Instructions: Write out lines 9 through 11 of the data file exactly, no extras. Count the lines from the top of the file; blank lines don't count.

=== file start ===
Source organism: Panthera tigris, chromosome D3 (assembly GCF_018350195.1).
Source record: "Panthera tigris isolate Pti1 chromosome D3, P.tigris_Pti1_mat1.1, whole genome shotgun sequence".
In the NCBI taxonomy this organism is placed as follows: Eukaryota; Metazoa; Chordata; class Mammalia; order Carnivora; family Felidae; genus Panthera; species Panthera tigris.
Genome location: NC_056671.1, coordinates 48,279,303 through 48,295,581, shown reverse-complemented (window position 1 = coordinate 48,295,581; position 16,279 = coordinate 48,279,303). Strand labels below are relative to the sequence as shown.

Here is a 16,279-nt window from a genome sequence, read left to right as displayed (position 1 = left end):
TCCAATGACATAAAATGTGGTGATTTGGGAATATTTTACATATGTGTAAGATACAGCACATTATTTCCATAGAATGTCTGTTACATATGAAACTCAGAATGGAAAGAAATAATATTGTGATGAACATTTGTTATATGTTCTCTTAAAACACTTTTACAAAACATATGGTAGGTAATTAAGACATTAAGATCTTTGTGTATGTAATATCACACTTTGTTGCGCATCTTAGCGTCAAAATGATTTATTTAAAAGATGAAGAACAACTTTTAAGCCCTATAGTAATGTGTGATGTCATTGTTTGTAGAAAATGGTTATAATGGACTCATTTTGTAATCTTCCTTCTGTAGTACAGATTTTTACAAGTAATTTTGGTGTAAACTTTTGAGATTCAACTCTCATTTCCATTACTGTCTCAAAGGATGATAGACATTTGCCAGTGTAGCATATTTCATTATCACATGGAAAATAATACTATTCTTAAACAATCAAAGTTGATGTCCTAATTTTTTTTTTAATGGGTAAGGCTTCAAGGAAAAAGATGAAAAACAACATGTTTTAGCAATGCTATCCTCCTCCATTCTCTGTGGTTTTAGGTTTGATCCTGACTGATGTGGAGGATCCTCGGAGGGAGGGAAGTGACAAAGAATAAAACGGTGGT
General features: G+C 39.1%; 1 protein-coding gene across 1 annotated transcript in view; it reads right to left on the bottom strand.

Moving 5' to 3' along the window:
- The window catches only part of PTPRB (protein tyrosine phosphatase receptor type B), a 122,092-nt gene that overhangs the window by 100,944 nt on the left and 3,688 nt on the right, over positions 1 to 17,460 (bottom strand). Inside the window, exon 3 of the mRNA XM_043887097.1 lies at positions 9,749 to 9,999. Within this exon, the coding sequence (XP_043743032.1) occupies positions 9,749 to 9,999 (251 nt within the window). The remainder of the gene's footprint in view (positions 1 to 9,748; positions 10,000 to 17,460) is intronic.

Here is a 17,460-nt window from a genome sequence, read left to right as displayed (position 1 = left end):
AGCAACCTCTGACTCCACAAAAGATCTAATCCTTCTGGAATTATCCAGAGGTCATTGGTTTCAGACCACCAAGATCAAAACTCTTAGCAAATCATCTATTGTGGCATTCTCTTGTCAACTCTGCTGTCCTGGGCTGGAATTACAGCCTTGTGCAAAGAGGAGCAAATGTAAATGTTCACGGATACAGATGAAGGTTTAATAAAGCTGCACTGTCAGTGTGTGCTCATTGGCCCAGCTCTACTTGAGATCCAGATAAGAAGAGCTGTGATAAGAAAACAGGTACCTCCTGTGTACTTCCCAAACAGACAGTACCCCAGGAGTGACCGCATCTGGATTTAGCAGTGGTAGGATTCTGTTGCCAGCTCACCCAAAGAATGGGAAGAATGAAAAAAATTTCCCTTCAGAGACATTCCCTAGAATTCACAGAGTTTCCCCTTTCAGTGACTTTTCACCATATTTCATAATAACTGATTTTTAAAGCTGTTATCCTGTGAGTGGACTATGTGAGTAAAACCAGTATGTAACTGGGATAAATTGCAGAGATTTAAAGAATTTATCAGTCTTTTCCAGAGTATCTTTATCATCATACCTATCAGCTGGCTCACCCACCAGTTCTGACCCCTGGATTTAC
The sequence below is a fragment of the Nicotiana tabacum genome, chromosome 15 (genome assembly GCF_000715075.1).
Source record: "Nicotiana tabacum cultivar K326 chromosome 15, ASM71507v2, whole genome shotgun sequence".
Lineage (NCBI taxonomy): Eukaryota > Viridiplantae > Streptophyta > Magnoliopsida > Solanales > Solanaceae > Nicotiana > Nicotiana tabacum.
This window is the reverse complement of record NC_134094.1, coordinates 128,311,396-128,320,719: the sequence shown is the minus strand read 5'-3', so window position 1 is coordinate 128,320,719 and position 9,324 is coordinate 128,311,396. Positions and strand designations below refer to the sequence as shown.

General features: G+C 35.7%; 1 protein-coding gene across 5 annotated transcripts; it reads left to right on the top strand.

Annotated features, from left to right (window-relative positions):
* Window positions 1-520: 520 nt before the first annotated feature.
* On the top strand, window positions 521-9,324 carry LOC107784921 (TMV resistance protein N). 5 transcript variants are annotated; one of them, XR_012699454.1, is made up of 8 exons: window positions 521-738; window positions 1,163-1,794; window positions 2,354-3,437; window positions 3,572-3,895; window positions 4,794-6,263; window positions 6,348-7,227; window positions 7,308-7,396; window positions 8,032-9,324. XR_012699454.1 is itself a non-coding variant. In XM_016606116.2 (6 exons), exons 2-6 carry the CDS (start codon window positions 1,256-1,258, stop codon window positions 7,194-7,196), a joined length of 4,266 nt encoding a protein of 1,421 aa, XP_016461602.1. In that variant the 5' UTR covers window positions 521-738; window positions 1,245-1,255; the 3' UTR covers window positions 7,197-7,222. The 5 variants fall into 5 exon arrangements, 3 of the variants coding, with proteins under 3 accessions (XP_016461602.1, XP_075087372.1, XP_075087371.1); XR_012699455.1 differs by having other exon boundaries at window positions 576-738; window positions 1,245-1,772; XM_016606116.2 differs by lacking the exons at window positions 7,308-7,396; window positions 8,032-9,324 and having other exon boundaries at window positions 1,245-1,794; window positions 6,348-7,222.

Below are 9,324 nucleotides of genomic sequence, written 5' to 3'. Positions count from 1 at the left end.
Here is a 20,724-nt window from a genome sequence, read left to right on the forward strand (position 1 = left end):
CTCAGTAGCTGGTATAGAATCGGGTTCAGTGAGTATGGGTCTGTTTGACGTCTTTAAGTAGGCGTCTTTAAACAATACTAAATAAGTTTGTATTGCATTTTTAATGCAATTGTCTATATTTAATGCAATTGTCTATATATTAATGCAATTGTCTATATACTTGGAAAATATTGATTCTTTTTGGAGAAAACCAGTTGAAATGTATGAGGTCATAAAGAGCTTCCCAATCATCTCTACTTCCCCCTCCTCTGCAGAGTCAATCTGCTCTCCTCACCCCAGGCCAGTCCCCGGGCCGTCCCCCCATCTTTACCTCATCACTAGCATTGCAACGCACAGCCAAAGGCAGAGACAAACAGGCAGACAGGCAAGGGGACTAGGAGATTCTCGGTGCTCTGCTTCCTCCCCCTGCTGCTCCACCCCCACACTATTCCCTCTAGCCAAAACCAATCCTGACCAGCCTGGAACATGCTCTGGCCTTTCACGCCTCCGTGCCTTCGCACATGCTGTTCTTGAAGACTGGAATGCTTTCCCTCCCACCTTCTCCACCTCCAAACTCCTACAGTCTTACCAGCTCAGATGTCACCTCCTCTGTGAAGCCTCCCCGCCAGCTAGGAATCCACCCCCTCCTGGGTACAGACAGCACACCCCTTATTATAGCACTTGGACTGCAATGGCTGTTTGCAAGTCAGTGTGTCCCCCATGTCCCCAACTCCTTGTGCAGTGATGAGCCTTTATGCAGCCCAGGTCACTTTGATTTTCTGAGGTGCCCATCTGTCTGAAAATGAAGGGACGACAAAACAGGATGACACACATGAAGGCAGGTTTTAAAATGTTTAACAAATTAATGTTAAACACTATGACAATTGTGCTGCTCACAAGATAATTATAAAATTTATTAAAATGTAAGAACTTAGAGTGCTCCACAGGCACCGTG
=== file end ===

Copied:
- The window catches only part of PTPRB (protein tyrosine phosphatase receptor type B), a 122,092-nt gene that overhangs the window by 100,944 nt on the left and 3,688 nt on the right, over positions 1 to 17,460 (bottom strand). Inside the window, exon 3 of the mRNA XM_043887097.1 lies at positions 9,749 to 9,999. Within this exon, the coding sequence (XP_043743032.1) occupies positions 9,749 to 9,999 (251 nt within the window). The remainder of the gene's footprint in view (positions 1 to 9,748; positions 10,000 to 17,460) is intronic.

Here is a 17,460-nt window from a genome sequence, read left to right as displayed (position 1 = left end):
AGCAACCTCTGACTCCACAAAAGATCTAATCCTTCTGGAATTATCCAGAGGTCATTGGTTTCAGACCACCAAGATCAAAACTCTTAGCAAATCATCTATTGTGGCATTCTCTTGTCAACTCTGCTGTCCTGGGCTGGAATTACAGCCTTGTGCAAAGAGGAGCAAATGTAAATGTTCACGGATACAGATGAAGGTTTAATAAAGCTGCACTGTCAGTGTGTGCTCATTGGCCCAGCTCTACTTGAGATCCAGATAAGAAGAGCTGTGATAAGAAAACAGGTACCTCCTGTGTACTTCCCAAACAGACAGTACCCCAGGAGTGACCGCATCTGGATTTAGCAGTGGTAGGATTCTGTTGCCAGCTCACCCAAAGAATGGGAAGAATGAAAAAAATTTCCCTTCAGAGACATTCCCTAGAATTCACAGAGTTTCCCCTTTCAGTGACTTTTCACCATATTTCATAATAACTGATTTTTAAAGCTGTTATCCTGTGAGTGGACTATGTGAGTAAAACCAGTATGTAACTGGGATAAATTGCAGAGATTTAAAGAATTTATCAGTCTTTTCCAGAGTATCTTTATCATCATACCTATCAGCTGGCTCACCCACCAGTTCTGACCCCTGGATTTAC